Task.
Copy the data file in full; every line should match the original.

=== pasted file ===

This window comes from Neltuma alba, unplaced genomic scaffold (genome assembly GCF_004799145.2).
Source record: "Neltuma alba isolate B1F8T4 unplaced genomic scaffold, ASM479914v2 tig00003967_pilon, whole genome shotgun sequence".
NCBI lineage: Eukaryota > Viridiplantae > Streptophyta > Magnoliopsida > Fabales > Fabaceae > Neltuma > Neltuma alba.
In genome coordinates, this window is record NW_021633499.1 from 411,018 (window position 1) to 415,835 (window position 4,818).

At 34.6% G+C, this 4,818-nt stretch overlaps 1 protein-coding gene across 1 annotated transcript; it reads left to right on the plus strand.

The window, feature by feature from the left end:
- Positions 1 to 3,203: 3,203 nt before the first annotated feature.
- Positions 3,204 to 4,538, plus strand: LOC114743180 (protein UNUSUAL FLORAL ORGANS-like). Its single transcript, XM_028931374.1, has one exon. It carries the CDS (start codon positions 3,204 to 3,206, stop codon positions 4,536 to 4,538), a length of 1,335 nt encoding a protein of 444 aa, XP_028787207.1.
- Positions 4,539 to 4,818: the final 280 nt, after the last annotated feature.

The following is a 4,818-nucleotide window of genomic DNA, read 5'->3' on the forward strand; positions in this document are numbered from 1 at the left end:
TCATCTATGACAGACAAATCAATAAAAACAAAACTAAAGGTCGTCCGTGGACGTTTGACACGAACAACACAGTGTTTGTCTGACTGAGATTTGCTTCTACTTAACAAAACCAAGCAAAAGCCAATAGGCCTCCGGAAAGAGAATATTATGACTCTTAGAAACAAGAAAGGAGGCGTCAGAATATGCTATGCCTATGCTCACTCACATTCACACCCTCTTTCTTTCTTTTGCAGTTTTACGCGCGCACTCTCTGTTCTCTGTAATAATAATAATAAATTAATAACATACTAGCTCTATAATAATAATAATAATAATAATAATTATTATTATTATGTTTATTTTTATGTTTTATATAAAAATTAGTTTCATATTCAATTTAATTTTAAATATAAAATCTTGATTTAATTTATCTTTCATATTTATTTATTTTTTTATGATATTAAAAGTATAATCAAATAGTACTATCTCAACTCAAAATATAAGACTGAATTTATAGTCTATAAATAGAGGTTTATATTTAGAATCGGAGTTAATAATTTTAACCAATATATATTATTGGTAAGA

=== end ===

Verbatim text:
This window comes from Neltuma alba, unplaced genomic scaffold (genome assembly GCF_004799145.2).
Source record: "Neltuma alba isolate B1F8T4 unplaced genomic scaffold, ASM479914v2 tig00003967_pilon, whole genome shotgun sequence".
NCBI lineage: Eukaryota > Viridiplantae > Streptophyta > Magnoliopsida > Fabales > Fabaceae > Neltuma > Neltuma alba.
In genome coordinates, this window is record NW_021633499.1 from 411,018 (window position 1) to 415,835 (window position 4,818).

At 34.6% G+C, this 4,818-nt stretch overlaps 1 protein-coding gene across 1 annotated transcript; it reads left to right on the plus strand.

The window, feature by feature from the left end:
- Positions 1 to 3,203: 3,203 nt before the first annotated feature.
- Positions 3,204 to 4,538, plus strand: LOC114743180 (protein UNUSUAL FLORAL ORGANS-like). Its single transcript, XM_028931374.1, has one exon. It carries the CDS (start codon positions 3,204 to 3,206, stop codon positions 4,536 to 4,538), a length of 1,335 nt encoding a protein of 444 aa, XP_028787207.1.
- Positions 4,539 to 4,818: the final 280 nt, after the last annotated feature.

The following is a 4,818-nucleotide window of genomic DNA, read 5'->3' on the forward strand; positions in this document are numbered from 1 at the left end:
TCATCTATGACAGACAAATCAATAAAAACAAAACTAAAGGTCGTCCGTGGACGTTTGACACGAACAACACAGTGTTTGTCTGACTGAGATTTGCTTCTACTTAACAAAACCAAGCAAAAGCCAATAGGCCTCCGGAAAGAGAATATTATGACTCTTAGAAACAAGAAAGGAGGCGTCAGAATATGCTATGCCTATGCTCACTCACATTCACACCCTCTTTCTTTCTTTTGCAGTTTTACGCGCGCACTCTCTGTTCTCTGTAATAATAATAATAAATTAATAACATACTAGCTCTATAATAATAATAATAATAATAATAATTATTATTATTATGTTTATTTTTATGTTTTATATAAAAATTAGTTTCATATTCAATTTAATTTTAAATATAAAATCTTGATTTAATTTATCTTTCATATTTATTTATTTTTTTATGATATTAAAAGTATAATCAAATAGTACTATCTCAACTCAAAATATAAGACTGAATTTATAGTCTATAAATAGAGGTTTATATTTAGAATCGGAGTTAATAATTTTAACCAATATATATTATTGGTAAGA